ATLANTA (CN) — A lawyer for a proposed class of probationers asked an 11th Circuit panel Tuesday to overturn the dismissal of their lawsuit claiming Georgia’s private probation system is unconstitutional.
In July 2015, Christina Brinson filed a class action in Brunswick federal court against Providence Community Corrections, a private, for-profit probation services company, on behalf of herself and others who paid probation-related fees to Providence in Georgia while the company had an allegedly invalid county contract.
The complaint alleged state law does not authorize private probation companies to charge and collect fees for services and claimed the state’s current probation system leaves probationers subject to arbitrary charges.
Brinson, who was on probation for pleading guilty to several misdemeanor offenses including DUI and reckless driving, asked the court to enter an order finding the statute authorizing Georgia’s private probation system unconstitutional.
Following her guilty plea, Brinson was referred to Providence, which was contracted by Wayne County. Her lawsuit demanded damages based on the fees she paid to Providence as part of her probationary requirements.
According to the district court’s ruling on Brinson’s complaint, Wayne County paid nothing to Providence. Providence made money by requiring probationers to pay costs and fees associated with services they received as part of their probation.
In August 2018, U.S. District Judge Lisa Wood dismissed the lawsuit for failure to state a claim that would invalidate the company’s contract, and denied Brinson’s motion to amend the complaint.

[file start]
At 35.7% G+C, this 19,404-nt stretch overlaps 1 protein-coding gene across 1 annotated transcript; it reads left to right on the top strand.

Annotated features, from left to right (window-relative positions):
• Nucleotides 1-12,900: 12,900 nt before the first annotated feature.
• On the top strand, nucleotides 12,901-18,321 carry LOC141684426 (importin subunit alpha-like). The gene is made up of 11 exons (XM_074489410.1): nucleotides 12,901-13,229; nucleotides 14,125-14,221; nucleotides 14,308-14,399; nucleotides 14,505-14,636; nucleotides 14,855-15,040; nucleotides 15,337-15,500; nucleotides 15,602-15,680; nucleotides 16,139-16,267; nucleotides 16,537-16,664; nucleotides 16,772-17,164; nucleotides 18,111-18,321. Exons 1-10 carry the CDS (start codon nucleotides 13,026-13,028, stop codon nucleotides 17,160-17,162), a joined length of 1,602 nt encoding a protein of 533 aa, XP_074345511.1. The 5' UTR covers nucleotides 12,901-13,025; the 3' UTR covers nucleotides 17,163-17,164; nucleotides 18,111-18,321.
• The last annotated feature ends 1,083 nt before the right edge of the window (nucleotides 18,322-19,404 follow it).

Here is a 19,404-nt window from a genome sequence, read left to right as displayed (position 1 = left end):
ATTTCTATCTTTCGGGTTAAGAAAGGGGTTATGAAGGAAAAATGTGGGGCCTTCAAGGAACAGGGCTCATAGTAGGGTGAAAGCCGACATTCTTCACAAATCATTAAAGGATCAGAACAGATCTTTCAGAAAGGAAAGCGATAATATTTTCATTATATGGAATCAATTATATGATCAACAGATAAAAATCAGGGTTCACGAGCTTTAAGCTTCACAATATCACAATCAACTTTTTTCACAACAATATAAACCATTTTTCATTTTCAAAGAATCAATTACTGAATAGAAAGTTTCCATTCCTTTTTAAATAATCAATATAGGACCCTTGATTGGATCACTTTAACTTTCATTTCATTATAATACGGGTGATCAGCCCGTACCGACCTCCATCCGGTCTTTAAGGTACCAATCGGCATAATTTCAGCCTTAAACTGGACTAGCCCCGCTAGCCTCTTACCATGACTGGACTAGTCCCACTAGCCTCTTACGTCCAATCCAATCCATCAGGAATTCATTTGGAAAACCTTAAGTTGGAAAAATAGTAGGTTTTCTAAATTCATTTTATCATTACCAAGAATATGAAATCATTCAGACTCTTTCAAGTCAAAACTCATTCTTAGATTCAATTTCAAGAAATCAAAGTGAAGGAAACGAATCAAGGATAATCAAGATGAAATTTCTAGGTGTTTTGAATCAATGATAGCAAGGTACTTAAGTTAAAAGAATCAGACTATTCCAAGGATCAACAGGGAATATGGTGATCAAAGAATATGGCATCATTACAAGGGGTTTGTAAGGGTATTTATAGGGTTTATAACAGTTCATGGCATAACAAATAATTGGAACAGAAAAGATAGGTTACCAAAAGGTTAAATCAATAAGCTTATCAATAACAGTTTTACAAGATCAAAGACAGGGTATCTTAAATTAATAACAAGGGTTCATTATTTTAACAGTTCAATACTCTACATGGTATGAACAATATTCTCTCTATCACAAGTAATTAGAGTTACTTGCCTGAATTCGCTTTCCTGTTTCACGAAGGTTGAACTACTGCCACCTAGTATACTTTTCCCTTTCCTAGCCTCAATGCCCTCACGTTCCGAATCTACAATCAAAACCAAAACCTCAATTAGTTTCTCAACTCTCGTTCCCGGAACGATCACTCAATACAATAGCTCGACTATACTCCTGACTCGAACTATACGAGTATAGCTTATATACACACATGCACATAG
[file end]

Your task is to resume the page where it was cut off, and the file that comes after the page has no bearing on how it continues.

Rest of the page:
Wood also reaffirmed a 2016 order which found that although probation officers can use court processes to collect fees for their employer, judges do not stand to profit personally from case outcomes and there is no conflict of interest that would raise constitutional concerns.
Arguing on behalf of Brinson and the proposed class, attorney John Bell, Jr. of Bell & Brigham asked an 11th Circuit panel Tuesday to overturn the district court’s denial of their motion to amend the complaint.
“We are asking to put a constitutional-based dagger through the heart of the private, for-profit probation corporations,” Bell told the panel. “We should be given the chance to amend. The defeat to the complaint could be easily remedied in district court.”
Attorney Michael Baumrind of Bondurant Mixson & Elmore, arguing on behalf of Providence, encouraged the panel to uphold the lower court’s ruling.
“This is just a money had and received claim. None of [Brinson’s] legal arguments void the contract” between the county and Providence, he said.
U.S. Circuit Judges Ed Carnes and Elizabeth Branch presided over Tuesday’s panel. U.S. Circuit Judge Gerald Tjoflat, who was also included in the panel, was not present in the courtroom for reasons unknown.
The judges did not indicate when they will reach a decision in the case.